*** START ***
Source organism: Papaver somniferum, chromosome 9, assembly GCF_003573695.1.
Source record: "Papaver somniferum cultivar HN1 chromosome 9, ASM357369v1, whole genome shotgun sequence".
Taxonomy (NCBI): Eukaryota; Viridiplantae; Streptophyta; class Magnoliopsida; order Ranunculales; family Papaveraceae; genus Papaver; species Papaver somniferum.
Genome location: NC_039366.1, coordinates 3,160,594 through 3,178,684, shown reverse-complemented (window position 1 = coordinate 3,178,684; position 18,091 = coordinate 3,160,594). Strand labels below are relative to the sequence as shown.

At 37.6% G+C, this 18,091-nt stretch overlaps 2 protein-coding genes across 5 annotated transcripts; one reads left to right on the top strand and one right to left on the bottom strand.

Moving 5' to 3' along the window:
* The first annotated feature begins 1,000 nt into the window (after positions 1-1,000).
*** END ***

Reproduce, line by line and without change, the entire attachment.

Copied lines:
Source organism: Papaver somniferum, chromosome 9, assembly GCF_003573695.1.
Source record: "Papaver somniferum cultivar HN1 chromosome 9, ASM357369v1, whole genome shotgun sequence".
Taxonomy (NCBI): Eukaryota; Viridiplantae; Streptophyta; class Magnoliopsida; order Ranunculales; family Papaveraceae; genus Papaver; species Papaver somniferum.
Genome location: NC_039366.1, coordinates 3,160,594 through 3,178,684, shown reverse-complemented (window position 1 = coordinate 3,178,684; position 18,091 = coordinate 3,160,594). Strand labels below are relative to the sequence as shown.

At 37.6% G+C, this 18,091-nt stretch overlaps 2 protein-coding genes across 5 annotated transcripts; one reads left to right on the top strand and one right to left on the bottom strand.

Moving 5' to 3' along the window:
* The first annotated feature begins 1,000 nt into the window (after positions 1-1,000).